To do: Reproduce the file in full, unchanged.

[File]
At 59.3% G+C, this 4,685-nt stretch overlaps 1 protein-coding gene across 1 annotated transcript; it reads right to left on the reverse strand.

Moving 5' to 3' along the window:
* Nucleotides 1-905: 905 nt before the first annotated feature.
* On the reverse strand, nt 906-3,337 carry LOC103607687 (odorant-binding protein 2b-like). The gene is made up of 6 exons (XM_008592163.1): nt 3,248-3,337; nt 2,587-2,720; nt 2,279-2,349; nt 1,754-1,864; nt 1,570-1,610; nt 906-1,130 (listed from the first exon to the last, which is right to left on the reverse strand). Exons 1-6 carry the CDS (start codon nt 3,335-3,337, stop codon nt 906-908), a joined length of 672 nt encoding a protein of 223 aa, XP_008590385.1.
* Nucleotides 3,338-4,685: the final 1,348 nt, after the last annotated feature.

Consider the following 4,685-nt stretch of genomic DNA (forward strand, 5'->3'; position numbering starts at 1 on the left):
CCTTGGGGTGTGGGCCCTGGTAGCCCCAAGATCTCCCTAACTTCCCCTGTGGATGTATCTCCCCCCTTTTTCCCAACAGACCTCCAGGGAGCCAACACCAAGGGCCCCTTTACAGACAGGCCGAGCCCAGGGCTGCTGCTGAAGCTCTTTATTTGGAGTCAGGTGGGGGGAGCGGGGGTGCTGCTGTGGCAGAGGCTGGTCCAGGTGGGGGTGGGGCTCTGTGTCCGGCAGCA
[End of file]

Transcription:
At 59.3% G+C, this 4,685-nt stretch overlaps 1 protein-coding gene across 1 annotated transcript; it reads right to left on the reverse strand.

Moving 5' to 3' along the window:
* Nucleotides 1-905: 905 nt before the first annotated feature.
* On the reverse strand, nt 906-3,337 carry LOC103607687 (odorant-binding protein 2b-like). The gene is made up of 6 exons (XM_008592163.1): nt 3,248-3,337; nt 2,587-2,720; nt 2,279-2,349; nt 1,754-1,864; nt 1,570-1,610; nt 906-1,130 (listed from the first exon to the last, which is right to left on the reverse strand). Exons 1-6 carry the CDS (start codon nt 3,335-3,337, stop codon nt 906-908), a joined length of 672 nt encoding a protein of 223 aa, XP_008590385.1.
* Nucleotides 3,338-4,685: the final 1,348 nt, after the last annotated feature.

Consider the following 4,685-nt stretch of genomic DNA (forward strand, 5'->3'; position numbering starts at 1 on the left):
CCTTGGGGTGTGGGCCCTGGTAGCCCCAAGATCTCCCTAACTTCCCCTGTGGATGTATCTCCCCCCTTTTTCCCAACAGACCTCCAGGGAGCCAACACCAAGGGCCCCTTTACAGACAGGCCGAGCCCAGGGCTGCTGCTGAAGCTCTTTATTTGGAGTCAGGTGGGGGGAGCGGGGGTGCTGCTGTGGCAGAGGCTGGTCCAGGTGGGGGTGGGGCTCTGTGTCCGGCAGCA